What was once the western United States is now home to the Republic, a nation perpetually at war with its neighbors. Born into an elite family in one of the Republic’s wealthiest districts, fifteen-year-old June is a prodigy being groomed for success in the Republic’s highest military circles. Born into the slums, fifteen-year-old Day is the country’s most wanted criminal. But his motives may not be as malicious as they seem.
From very different worlds, June and Day have no reason to cross paths – until the day June’s brother, Metias, is murdered and Day becomes the prime suspect. Caught in the ultimate game of cat and mouse, Day is in a race for his family’s survival, while June seeks to avenge Metias’ death. But in a shocking turn of events, the two uncover the truth of what has really brought them together, and the sinister lengths their country will go to keep its secrets.
I confess, I was skeptical of this book going in. There were just too many rave reviews all over the internet and it seemed as though Legend was almost uniformly loved by book bloggers. In fact, I don’t think I saw a single truly negative review. For a cynical misanthrope like me that is almost always a sign that something won’t live up to my expectations. In this case, I’m happy to say that I was wrong. While I didn’t absolutely love it quite as much as many people seemed to, I really did like Legend a lot.
I was also initially concerned when I read that some of the book was written in gold font. I imagined the YA equivalent of one of those magic eye puzzle books where you try to find the sailboat or the schooner. I also imagined myself developing migraine headaches and/or going blind while trying to read and frankly, I’m too young to need bifocals. Happily, this was not a problem at all. The gold font was really dark, almost more of a brown or a sepia. Totally easy to read, and useful because since the book is written in chapters that alternate between Day and June it makes it easy to remember whose chapter you’re currently reading.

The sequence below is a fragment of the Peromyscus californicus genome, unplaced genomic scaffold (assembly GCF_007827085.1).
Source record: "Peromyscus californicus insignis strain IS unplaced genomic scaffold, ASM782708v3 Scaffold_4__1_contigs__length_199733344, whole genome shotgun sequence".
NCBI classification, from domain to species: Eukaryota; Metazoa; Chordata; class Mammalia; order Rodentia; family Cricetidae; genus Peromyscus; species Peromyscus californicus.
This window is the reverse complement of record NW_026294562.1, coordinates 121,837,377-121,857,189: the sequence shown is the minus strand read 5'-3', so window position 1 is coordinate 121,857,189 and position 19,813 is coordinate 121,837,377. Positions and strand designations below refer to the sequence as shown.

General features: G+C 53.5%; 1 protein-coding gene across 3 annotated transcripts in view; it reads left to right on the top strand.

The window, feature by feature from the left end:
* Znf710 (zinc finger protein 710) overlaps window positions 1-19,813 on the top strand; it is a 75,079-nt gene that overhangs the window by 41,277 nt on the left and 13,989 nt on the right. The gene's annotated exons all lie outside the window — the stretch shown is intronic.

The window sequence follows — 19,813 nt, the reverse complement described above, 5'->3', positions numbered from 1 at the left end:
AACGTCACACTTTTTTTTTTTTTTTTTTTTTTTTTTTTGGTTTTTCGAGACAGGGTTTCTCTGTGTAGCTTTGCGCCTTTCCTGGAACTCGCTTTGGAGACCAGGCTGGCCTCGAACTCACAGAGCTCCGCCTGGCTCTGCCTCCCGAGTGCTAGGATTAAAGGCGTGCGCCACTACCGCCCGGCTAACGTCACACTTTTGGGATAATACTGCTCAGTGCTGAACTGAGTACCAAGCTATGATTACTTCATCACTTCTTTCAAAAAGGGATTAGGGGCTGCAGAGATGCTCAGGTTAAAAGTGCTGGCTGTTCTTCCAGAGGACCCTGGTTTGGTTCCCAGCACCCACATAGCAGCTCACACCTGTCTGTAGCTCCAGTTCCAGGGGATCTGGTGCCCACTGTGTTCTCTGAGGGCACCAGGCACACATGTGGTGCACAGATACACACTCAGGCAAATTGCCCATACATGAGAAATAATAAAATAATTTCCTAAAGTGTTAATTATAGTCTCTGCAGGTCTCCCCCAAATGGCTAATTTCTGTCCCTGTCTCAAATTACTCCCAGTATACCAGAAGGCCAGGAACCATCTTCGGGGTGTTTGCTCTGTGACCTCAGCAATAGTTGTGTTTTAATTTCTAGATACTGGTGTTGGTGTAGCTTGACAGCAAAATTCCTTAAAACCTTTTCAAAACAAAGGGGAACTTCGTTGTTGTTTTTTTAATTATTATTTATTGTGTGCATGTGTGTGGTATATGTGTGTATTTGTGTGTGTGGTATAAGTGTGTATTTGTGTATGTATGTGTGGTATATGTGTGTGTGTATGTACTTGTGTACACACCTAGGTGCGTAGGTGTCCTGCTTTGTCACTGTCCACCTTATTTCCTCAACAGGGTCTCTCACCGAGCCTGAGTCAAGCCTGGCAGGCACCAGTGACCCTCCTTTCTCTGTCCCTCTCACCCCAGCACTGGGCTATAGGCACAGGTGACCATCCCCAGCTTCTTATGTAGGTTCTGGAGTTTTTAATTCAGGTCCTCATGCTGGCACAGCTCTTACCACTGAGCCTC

I like the fact that Legend is written in alternating chapters. Not that a single protagonist gets boring in a well-written book by any means, but I love getting two (or more) perspectives on the same story. It was really interesting to see how June and Day’s relationship grew from both sides.
That said, I found Day a lot more likeable than June. To be honest, I kind of found June to be a spoiled bitch. Especially early on. Yeah, that’s how she was raised and yeah, she’s dealt with a tremendous amount of loss but early on she has no compassion whatsoever for anyone who leads a life different than the one of privilege she’s used to. She does grow and become more likeable, but at that point she had already left a bad taste in my mouth. Day, on the other hand, dealt with just as much loss and adversity as June – more, actually – and decided to spend his life helping others. Day is one of the more likeable/respectable characters I’ve come across in a book lately, which is funny considering that he’s a “criminal”. I had a little bit of an issue with Day & June getting together so quickly because I find it hard to believe that she’d be his type AT ALL aside from being tough and badass, but I’m sure it’ll get more development in the sequel.
Overall Legend exceeded my expectations and lived up to the good buzz hype.
4/5 stars – I Like It Very Much